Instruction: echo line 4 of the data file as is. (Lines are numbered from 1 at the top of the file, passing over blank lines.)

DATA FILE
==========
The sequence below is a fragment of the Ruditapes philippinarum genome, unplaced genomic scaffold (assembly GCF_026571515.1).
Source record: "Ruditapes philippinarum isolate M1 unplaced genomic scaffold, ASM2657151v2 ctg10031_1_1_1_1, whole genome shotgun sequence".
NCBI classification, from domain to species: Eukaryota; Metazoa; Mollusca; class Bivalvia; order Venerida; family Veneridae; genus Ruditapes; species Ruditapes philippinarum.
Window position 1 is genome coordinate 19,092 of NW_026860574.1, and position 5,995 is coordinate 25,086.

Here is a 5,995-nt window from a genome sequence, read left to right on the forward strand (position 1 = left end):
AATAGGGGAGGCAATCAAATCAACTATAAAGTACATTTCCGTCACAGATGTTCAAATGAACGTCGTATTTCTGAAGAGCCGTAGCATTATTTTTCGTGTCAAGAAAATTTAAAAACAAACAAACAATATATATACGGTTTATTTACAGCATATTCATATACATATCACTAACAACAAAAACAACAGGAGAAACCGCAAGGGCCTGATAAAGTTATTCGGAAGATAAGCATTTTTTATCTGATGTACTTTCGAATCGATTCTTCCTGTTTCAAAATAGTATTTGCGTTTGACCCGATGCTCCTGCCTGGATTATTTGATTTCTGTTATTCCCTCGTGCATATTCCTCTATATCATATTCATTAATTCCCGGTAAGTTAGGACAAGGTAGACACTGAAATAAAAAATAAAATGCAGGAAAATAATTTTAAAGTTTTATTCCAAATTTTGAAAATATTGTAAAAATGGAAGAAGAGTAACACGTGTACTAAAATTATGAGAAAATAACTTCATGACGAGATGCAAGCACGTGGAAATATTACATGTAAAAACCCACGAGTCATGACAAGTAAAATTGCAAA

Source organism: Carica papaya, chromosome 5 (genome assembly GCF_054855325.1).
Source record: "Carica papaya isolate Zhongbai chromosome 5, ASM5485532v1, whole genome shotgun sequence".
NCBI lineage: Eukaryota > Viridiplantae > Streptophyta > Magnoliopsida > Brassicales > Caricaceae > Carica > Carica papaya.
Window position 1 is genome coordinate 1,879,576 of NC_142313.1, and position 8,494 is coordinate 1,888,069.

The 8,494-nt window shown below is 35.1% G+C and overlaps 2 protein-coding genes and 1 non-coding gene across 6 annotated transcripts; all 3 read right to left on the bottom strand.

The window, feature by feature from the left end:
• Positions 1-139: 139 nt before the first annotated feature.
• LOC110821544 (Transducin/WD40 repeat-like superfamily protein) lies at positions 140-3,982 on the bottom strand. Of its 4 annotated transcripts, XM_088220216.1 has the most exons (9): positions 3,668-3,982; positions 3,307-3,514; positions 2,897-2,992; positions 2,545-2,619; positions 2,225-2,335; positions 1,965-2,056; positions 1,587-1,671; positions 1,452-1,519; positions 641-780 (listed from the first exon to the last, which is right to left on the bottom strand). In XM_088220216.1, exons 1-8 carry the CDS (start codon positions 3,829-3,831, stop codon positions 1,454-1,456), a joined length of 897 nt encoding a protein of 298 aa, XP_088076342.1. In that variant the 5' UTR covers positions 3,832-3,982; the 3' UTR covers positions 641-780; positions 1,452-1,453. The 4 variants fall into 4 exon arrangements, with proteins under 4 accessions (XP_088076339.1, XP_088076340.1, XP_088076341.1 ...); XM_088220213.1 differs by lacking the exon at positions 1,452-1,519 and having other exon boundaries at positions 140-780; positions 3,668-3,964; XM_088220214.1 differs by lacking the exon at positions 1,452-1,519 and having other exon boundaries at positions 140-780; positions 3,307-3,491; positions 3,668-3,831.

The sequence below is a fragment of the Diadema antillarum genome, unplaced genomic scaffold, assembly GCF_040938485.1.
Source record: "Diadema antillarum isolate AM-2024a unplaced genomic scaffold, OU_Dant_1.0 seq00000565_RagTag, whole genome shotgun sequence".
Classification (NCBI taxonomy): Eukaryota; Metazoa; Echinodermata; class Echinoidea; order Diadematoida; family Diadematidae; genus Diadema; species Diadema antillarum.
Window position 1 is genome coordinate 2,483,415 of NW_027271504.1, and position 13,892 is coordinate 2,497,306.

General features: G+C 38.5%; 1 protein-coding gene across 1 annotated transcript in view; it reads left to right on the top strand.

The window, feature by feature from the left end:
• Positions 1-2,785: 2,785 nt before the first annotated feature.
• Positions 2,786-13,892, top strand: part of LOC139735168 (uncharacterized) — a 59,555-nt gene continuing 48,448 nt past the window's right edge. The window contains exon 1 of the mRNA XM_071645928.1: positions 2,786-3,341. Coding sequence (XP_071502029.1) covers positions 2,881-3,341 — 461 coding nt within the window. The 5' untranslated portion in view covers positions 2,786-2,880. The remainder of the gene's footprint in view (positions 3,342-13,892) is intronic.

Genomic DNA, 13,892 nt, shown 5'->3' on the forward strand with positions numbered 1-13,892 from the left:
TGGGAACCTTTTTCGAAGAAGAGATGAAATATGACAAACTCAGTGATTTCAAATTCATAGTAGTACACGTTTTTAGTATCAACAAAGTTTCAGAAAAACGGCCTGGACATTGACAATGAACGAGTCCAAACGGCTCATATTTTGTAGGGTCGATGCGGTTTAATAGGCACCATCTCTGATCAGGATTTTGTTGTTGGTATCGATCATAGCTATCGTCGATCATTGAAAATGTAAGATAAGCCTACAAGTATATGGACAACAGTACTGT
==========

Window position 1 is genome coordinate 19,092 of NW_026860574.1, and position 5,995 is coordinate 25,086.